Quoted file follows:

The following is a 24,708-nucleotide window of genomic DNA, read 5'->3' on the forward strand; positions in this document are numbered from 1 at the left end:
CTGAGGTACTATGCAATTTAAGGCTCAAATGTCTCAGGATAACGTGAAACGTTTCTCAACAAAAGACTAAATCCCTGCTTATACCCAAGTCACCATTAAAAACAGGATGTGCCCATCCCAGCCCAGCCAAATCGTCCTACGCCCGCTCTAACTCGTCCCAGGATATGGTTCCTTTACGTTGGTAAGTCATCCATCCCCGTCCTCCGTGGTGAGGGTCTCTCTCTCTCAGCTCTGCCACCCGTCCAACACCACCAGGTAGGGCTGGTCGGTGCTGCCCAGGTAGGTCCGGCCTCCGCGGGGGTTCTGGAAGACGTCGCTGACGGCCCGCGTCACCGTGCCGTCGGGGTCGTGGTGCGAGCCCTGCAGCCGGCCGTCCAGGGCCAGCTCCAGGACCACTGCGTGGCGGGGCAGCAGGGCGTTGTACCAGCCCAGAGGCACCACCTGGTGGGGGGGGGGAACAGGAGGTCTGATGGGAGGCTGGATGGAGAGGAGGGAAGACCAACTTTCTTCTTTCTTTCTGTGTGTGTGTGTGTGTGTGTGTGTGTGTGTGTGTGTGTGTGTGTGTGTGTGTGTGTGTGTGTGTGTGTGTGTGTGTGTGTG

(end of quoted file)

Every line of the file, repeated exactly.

The following is a 24,708-nucleotide window of genomic DNA, read 5'->3' on the forward strand; positions in this document are numbered from 1 at the left end:
CTGAGGTACTATGCAATTTAAGGCTCAAATGTCTCAGGATAACGTGAAACGTTTCTCAACAAAAGACTAAATCCCTGCTTATACCCAAGTCACCATTAAAAACAGGATGTGCCCATCCCAGCCCAGCCAAATCGTCCTACGCCCGCTCTAACTCGTCCCAGGATATGGTTCCTTTACGTTGGTAAGTCATCCATCCCCGTCCTCCGTGGTGAGGGTCTCTCTCTCTCAGCTCTGCCACCCGTCCAACACCACCAGGTAGGGCTGGTCGGTGCTGCCCAGGTAGGTCCGGCCTCCGCGGGGGTTCTGGAAGACGTCGCTGACGGCCCGCGTCACCGTGCCGTCGGGGTCGTGGTGCGAGCCCTGCAGCCGGCCGTCCAGGGCCAGCTCCAGGACCACTGCGTGGCGGGGCAGCAGGGCGTTGTACCAGCCCAGAGGCACCACCTGGTGGGGGGGGGGAACAGGAGGTCTGATGGGAGGCTGGATGGAGAGGAGGGAAGACCAACTTTCTTCTTTCTTTCTGTGTGTGTGTGTGTGTGTGTGTGTGTGTGTGTGTGTGTGTGTGTGTGTGTGTGTGTGTGTGTGTGTGTGTGTGTGTGTGTG